In addition to the basic pension, there is an entitlement to an income-proportional supplementary pension (Additional State Pension /State Second Pensions) if there is income and contribution payments between an upper and lower income limit. 1.25 percent of income is credited for each insurance year; Average earnings during working life are used as the basis for calculating the amount of the pension. Low-income earners benefit from higher income replacement rates; this also applies to people who interrupt or reduce their gainful employment because of bringing up children or caring for them. Basic pension and supplementary pension are financed on a pay-as-you-go basis and are subject to tax. The highest possible benefits from the basic pension and supplementary pension together cover around 50 percent of the average income.

Employees have the option of being exempted from compulsory membership of the supplementary system (principle of contracting out) if the employer ensures at least the corresponding company pension or the employee himself undertakes a corresponding private pension (personal pension) . More than 70 percent of employees are exempt from the second state pillar and are covered by capital-based systems. Company pension schemes are voluntary; However, by lowering employee and employer contributions when contracting out, strong incentives are set. There are also tax breaks. The exempting, capital-covered company pension scheme can be both performance-related (definedbenefit) and contribution-related (definedcontribution) in the pension calculation.

As a result of the low basic pension and the system of contracting out, the importance of state pension provision is low. The importance of company and private pension institutions (pension funds and life insurance) is correspondingly great. In order to counter the increased investment and financing risks that have devalued the claims of many employees, the control and investment regulations have been tightened.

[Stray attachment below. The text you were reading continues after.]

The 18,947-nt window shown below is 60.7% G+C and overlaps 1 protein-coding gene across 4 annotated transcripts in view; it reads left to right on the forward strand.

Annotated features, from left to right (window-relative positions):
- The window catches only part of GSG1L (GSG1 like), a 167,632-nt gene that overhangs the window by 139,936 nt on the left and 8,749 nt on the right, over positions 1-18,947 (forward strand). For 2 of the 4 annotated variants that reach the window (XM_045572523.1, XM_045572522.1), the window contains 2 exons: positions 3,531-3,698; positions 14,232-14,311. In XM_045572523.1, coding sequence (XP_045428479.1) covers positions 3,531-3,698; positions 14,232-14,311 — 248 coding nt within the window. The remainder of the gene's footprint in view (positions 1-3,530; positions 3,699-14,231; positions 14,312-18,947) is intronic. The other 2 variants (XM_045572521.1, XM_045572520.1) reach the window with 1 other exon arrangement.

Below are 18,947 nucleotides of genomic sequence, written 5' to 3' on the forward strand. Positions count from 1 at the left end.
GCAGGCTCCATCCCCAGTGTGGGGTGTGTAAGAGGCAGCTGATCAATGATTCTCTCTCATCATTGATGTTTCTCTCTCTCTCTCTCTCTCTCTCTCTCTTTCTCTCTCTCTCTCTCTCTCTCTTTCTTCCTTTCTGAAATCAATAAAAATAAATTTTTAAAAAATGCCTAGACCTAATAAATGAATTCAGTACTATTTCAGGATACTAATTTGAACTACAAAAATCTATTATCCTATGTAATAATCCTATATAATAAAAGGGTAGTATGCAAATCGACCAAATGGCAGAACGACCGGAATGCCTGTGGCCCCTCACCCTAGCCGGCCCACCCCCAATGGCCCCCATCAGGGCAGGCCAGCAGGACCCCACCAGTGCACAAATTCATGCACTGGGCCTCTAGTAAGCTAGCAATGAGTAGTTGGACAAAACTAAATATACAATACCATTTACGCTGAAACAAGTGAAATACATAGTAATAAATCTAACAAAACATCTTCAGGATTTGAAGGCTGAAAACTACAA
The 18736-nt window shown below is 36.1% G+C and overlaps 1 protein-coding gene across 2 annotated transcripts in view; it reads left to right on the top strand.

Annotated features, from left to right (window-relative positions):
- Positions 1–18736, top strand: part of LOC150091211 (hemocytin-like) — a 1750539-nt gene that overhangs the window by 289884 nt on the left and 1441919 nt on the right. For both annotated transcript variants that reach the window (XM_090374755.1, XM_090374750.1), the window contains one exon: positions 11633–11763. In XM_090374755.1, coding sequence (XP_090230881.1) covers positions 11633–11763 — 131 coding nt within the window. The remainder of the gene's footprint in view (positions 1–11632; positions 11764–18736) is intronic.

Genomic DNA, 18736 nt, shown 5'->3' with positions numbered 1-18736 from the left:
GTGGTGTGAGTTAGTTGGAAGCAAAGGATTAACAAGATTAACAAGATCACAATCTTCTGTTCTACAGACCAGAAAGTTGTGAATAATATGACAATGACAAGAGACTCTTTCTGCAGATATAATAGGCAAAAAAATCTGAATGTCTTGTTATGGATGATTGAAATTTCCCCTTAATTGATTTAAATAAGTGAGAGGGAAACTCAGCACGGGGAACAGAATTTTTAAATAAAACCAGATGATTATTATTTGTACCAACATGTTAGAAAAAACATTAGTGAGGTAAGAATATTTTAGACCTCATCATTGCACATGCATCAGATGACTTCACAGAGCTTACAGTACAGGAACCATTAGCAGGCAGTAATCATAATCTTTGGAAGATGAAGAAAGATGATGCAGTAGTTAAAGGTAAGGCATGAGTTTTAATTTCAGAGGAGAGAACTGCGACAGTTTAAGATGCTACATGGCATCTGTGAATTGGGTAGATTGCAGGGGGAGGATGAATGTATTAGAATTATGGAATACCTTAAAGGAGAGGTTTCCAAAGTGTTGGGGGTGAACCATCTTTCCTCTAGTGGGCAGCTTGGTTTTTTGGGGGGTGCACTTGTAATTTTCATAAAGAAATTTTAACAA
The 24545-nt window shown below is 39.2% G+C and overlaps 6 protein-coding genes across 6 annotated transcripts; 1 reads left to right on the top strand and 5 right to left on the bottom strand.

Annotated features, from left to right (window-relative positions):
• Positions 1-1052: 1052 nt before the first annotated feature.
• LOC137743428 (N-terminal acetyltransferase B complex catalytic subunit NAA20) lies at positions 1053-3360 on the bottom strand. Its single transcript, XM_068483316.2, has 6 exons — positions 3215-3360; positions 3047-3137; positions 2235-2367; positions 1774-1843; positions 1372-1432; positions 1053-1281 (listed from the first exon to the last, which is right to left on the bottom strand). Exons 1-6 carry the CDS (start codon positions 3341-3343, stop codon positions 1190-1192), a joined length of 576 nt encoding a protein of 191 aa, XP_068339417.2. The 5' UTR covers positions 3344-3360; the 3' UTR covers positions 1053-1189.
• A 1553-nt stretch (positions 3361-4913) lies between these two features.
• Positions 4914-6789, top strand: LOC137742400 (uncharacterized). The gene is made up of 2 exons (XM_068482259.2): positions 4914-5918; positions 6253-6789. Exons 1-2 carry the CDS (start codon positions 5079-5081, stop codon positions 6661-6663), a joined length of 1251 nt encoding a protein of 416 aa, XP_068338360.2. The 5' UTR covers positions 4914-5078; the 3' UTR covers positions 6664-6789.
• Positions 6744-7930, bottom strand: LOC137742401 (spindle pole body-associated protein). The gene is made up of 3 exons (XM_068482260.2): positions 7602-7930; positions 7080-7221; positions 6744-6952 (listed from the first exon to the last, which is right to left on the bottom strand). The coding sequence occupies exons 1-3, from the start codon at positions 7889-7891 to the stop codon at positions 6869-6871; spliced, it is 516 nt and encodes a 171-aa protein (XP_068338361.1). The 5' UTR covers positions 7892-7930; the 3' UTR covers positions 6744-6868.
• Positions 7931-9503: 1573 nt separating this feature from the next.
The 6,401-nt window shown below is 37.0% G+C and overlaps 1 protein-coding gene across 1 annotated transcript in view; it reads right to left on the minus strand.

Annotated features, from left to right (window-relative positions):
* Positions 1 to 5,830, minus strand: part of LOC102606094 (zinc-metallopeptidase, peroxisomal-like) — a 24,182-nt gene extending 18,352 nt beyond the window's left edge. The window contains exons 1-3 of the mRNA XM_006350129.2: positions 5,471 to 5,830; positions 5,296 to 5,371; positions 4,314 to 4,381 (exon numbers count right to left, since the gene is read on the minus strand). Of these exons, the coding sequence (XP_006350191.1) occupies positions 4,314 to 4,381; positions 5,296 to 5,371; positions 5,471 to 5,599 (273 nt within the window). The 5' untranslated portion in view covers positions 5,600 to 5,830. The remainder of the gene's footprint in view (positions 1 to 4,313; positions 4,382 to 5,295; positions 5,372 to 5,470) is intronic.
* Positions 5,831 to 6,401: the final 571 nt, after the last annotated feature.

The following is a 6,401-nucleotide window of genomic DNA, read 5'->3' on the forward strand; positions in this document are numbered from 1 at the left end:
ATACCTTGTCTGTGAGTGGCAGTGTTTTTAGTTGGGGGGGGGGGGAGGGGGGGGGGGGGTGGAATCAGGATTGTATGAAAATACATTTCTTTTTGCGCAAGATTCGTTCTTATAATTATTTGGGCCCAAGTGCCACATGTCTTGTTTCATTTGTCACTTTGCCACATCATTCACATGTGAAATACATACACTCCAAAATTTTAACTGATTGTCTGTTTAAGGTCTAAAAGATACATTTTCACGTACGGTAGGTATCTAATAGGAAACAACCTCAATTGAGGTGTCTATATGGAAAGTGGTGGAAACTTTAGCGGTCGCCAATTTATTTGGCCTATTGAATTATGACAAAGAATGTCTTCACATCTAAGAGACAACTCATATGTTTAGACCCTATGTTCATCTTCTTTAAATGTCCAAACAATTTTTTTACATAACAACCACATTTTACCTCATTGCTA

Since the basic pension is below the subsistence level and the "social assistance limit", low-income pensioners are entitled to special means-tested social assistance (PensionsCredit), which exempts small savings from being taken into account.

For both the basic pension and the supplementary pension, the retirement age for men is 65 years. The age limit for women has been gradually increased from 60 to 65 years since 2012. From December 2018, the statutory retirement age for both men and women will be raised again by three years to 68 years.

Switzerland: National insurance with basic pension and compulsory occupational pension

Swiss flags in Augustiner-Gasse in Zurich (& copy picture-alliance, imageBROKER)

Old-age insurance in Switzerland is based on three pillars:
  1. The basic pension is guaranteed by old-age and survivors' insurance (AHV) and disability insurance (IV) (1st pillar).

  2. Occupational (company) pension schemes (2nd pillar) serve to secure social and economic status in old age.

  3. Securing additional personal needs falls to the tax-subsidized private provision (3rd pillar).
If the pensions from the three pillars are insufficient to cover the subsistence level, there is an entitlement to means-tested supplementary benefits from the federal government or the canton.

In the first pillar, the AHV and IV, is a comprehensive, pay-as-you-go national insurance scheme: All persons who live or work in Switzerland are insured. The type of employment (self-employed / employed) is irrelevant; Residents who are not gainfully employed are also insured. For married people without an income from work, the contribution is considered paid if the working spouse pays at least twice the minimum AHV contribution on their income. also employed young people up to the age of 17 and non-employed young people up to the age of 20.

The insured make contributions from their entire income from employed or self-employed work. There is no assessment ceiling. If there is no earned income, the assets serve as the assessment basis for the contributions (but only up to a maximum contribution). In the case of dependent employees, the employee and employer share the contribution burden and each pay 5.125 percent. The federal government and the cantons together account for around 20 percent of the expenditure each year.